In the Dachsberg charcoal pile, charcoal is produced in the traditional manner from approximately 20 steres (cubic metres) of beechwood in approx. 4 weeks (2 weeks just for cooling). The charcoal stack is watched around the clock by the charburners during this time (the shelter can be seen on the left in the top picture, the charburner is clearing the smoke holes in the bottom picture). The charburners also enjoy answering visitors' questions and providing expert information about the composition of the charcoal pile and the history of charcoal burning in the Black Forest.
Charcoal burning was an important industry in the Black Forest for a long time. The charcoal was mainly required for ironworks and glass manufacture. Increasingly larger quantities were needed, which meant that vast areas of the Black Forest were bare and not covered by dense forest as they are today. Coal was increasingly used in industry from the 18th century, so that the trees grew back and the forest could recover.
Incidentally, the community of Dachsberg is set in a beautiful location on a plateau in the Hotzenwald Forest, the southernmost part of the Black Forest. Well-known places in the area include St. Blasien and Todtmoos. Lake Schluchsee, Lake Titisee and Feldberg Mountain are also not far away.
The 'Bähnle cycle route' is a cycle route on a disused railway line in the Southern Black Forest from Titisee-Neustadt to Bonndorf via Lenzkirch over a distance of more than 30 km.
The Bähnle cycle route, completed in 2008, runs mostly along the route of the disused Lenzkirch - Bonndorf railway line in the southern Black Forest. As a result, there are only slight uphill gradients over the whole route, so that the Bähnle cycle route is suitable for a cycle tour with the whole family.
The route is not only scenically attractive, but interesting historical documents of the railway line can also be seen, e.g. railway stations and bridges. Further information on the history of the railway is provided on display panels for people who are interested.
A nice way to see the South Black Forest regional park and some of its attractions on a one day, not to heavy bicycle tour.
Who gave Lake Titisee its name? One of the legends (maybe its even true) say the Roman general Titus, who camped here with his troops, gave it his name, because he was so impressed by the beauty of the lake. The first authenticated reference to it, however, dates back to the year 1111 in documents belonging to the neighbouring village Saig, in which the names 'Dettesee' and 'Titinsee' are found; the today's name Titisee came into use about 1750.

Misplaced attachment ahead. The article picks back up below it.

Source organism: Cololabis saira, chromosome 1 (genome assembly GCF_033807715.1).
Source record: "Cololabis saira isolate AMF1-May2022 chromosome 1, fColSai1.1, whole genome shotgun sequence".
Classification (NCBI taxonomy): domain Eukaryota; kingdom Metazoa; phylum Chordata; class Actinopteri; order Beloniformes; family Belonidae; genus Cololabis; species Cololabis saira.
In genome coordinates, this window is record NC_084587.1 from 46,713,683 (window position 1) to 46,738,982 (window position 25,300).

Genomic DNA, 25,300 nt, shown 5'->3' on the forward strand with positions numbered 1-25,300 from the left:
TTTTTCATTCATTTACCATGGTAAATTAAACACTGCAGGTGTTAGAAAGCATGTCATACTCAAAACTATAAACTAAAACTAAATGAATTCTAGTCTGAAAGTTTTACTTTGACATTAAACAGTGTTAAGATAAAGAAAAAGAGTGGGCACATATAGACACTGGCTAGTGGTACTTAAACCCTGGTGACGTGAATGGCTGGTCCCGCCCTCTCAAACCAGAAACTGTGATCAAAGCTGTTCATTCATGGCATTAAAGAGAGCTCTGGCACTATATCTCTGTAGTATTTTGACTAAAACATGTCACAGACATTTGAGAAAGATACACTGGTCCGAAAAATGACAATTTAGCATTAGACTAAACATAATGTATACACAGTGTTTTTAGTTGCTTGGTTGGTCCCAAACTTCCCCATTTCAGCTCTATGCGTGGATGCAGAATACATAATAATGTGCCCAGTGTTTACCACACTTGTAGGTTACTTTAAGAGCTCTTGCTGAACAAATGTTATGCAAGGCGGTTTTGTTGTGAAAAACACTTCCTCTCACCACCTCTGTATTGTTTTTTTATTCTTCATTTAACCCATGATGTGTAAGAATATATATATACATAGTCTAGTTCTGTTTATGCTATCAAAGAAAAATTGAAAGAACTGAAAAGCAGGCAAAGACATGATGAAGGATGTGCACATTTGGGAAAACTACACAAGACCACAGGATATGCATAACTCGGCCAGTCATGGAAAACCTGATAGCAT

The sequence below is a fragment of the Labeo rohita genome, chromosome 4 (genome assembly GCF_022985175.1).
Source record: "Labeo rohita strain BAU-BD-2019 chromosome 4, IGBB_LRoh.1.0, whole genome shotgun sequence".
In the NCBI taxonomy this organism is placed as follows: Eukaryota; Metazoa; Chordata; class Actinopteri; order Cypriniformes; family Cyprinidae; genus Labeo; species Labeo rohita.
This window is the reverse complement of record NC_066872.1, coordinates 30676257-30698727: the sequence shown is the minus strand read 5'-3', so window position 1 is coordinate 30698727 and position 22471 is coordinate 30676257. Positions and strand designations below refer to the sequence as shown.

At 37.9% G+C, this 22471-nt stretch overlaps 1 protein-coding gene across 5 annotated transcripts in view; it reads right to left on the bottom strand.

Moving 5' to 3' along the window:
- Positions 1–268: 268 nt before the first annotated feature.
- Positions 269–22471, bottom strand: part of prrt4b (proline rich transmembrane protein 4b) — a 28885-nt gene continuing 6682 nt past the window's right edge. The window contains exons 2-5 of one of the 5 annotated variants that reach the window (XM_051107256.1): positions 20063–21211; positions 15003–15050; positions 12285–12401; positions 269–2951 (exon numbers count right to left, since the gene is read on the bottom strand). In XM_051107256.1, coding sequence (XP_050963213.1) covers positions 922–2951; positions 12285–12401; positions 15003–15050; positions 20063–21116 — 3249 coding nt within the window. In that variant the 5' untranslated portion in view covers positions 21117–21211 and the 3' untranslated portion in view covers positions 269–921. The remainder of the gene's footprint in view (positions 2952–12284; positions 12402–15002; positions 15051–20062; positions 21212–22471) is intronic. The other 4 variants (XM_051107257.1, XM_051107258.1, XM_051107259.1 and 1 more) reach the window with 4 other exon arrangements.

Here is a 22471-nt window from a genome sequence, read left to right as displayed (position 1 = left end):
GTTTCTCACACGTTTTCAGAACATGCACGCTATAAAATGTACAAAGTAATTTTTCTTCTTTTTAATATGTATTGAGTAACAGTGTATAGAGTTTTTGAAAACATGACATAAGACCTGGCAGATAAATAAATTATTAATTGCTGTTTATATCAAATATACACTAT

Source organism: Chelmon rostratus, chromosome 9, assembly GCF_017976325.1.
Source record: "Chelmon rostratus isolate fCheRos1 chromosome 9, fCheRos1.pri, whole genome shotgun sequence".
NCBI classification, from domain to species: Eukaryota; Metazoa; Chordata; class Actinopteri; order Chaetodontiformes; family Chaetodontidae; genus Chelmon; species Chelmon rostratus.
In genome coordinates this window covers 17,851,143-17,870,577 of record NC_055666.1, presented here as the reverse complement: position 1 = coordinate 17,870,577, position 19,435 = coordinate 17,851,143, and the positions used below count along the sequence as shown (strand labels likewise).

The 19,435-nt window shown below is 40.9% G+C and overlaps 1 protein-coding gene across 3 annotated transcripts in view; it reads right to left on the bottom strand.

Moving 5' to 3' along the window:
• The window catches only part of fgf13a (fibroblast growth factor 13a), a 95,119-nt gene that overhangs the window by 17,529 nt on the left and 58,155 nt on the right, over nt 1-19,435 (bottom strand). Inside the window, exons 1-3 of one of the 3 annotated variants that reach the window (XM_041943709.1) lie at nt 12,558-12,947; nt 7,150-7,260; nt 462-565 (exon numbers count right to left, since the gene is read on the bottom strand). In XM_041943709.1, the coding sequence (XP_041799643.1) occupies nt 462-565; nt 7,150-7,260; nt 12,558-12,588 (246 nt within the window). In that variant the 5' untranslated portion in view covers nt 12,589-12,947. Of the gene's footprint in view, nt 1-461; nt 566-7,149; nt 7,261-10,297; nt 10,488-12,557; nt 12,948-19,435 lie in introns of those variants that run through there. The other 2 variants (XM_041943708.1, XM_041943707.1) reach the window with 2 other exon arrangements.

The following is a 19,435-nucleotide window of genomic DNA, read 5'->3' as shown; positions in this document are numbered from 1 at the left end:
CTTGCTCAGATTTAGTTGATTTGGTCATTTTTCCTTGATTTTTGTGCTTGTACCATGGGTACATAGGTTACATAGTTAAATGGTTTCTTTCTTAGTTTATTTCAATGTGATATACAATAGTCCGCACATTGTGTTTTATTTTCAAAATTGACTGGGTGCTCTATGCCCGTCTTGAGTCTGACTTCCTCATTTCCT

Sure is: the Titisee is one of the most popular places for tourists in the Black Forest, Germany. Every year thousands of people enjoy the great landscape, the possibilities for water sports like swimming, wind-surfing, sailing or a pedalo ride. A very nice option for enjoying the Lake Titisee and the surrounding Black Forest landscape is a sightseeing tours by one of the pleasure boats. Since the waterfront promenade in Titisee-village was converted to a pedestrian zone, the 'Seestrasse' is considered the loveliest street for strolling and shopping in the Southern Black Forest.
The nicest view on Lake Titisee is without any doubt from the lookout tower on Hochfirst mountain (see photo).
Lake Titisee is located in the Southern Black Forest, 30km east of Freiburg in the south-west of Germany. The approach by car is possible from the autobahn A5, exit Freiburg-Mitte, from there the B31 direction Donaueschingen. Or from the autobahn A81, triangle Bad Dürrheim on the B31 direction Freiburg. The basin for lake was formed during the last ice age, just 10,000 years ago. A glacier extended from the Feldberg to the present-day lake. The basins gouged out by the glacier and the terminal moraine now form the basin of Lake Titisee. The lake is 850 m above sea level, 2 km long, just under 1 km wide and approx. 40 m deep.
Titisee village is also a climatic therapy resort and worth a visit all year round. Vacationing guests will find a selection of accommodation ranging from rustic, well-equipped inns to comfortable apartments and luxurious first-class hotels.